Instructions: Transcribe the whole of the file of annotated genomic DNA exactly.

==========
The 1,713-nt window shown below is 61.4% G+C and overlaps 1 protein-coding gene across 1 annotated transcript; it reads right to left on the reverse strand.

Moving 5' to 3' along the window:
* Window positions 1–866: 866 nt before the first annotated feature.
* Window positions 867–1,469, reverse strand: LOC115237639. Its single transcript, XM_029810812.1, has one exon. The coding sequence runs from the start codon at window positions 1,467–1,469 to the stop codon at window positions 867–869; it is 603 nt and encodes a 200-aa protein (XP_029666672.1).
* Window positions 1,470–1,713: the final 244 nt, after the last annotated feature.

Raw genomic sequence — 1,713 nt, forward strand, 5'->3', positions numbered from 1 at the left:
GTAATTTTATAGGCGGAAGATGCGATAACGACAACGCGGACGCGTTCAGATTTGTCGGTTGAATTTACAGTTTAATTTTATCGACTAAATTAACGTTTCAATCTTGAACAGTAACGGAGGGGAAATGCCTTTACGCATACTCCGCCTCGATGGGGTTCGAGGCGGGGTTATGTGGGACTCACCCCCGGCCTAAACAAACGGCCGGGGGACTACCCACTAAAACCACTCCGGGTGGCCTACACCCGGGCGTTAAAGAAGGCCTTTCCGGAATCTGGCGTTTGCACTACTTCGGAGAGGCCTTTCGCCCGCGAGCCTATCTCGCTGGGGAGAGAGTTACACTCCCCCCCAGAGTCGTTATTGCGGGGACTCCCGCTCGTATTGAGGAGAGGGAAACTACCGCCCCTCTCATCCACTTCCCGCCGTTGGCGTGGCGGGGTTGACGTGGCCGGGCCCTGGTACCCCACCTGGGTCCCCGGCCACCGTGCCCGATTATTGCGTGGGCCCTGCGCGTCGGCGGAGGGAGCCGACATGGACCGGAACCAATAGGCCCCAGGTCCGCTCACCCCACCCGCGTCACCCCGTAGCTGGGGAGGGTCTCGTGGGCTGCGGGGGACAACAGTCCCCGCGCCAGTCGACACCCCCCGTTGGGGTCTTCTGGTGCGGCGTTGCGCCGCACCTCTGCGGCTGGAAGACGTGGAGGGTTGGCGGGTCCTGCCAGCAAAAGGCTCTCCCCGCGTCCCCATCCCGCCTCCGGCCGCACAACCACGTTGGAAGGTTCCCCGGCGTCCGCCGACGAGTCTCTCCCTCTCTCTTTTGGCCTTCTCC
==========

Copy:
The 1,713-nt window shown below is 61.4% G+C and overlaps 1 protein-coding gene across 1 annotated transcript; it reads right to left on the reverse strand.

Moving 5' to 3' along the window:
* Window positions 1–866: 866 nt before the first annotated feature.
* Window positions 867–1,469, reverse strand: LOC115237639. Its single transcript, XM_029810812.1, has one exon. The coding sequence runs from the start codon at window positions 1,467–1,469 to the stop codon at window positions 867–869; it is 603 nt and encodes a 200-aa protein (XP_029666672.1).
* Window positions 1,470–1,713: the final 244 nt, after the last annotated feature.

Raw genomic sequence — 1,713 nt, forward strand, 5'->3', positions numbered from 1 at the left:
GTAATTTTATAGGCGGAAGATGCGATAACGACAACGCGGACGCGTTCAGATTTGTCGGTTGAATTTACAGTTTAATTTTATCGACTAAATTAACGTTTCAATCTTGAACAGTAACGGAGGGGAAATGCCTTTACGCATACTCCGCCTCGATGGGGTTCGAGGCGGGGTTATGTGGGACTCACCCCCGGCCTAAACAAACGGCCGGGGGACTACCCACTAAAACCACTCCGGGTGGCCTACACCCGGGCGTTAAAGAAGGCCTTTCCGGAATCTGGCGTTTGCACTACTTCGGAGAGGCCTTTCGCCCGCGAGCCTATCTCGCTGGGGAGAGAGTTACACTCCCCCCCAGAGTCGTTATTGCGGGGACTCCCGCTCGTATTGAGGAGAGGGAAACTACCGCCCCTCTCATCCACTTCCCGCCGTTGGCGTGGCGGGGTTGACGTGGCCGGGCCCTGGTACCCCACCTGGGTCCCCGGCCACCGTGCCCGATTATTGCGTGGGCCCTGCGCGTCGGCGGAGGGAGCCGACATGGACCGGAACCAATAGGCCCCAGGTCCGCTCACCCCACCCGCGTCACCCCGTAGCTGGGGAGGGTCTCGTGGGCTGCGGGGGACAACAGTCCCCGCGCCAGTCGACACCCCCCGTTGGGGTCTTCTGGTGCGGCGTTGCGCCGCACCTCTGCGGCTGGAAGACGTGGAGGGTTGGCGGGTCCTGCCAGCAAAAGGCTCTCCCCGCGTCCCCATCCCGCCTCCGGCCGCACAACCACGTTGGAAGGTTCCCCGGCGTCCGCCGACGAGTCTCTCCCTCTCTCTTTTGGCCTTCTCC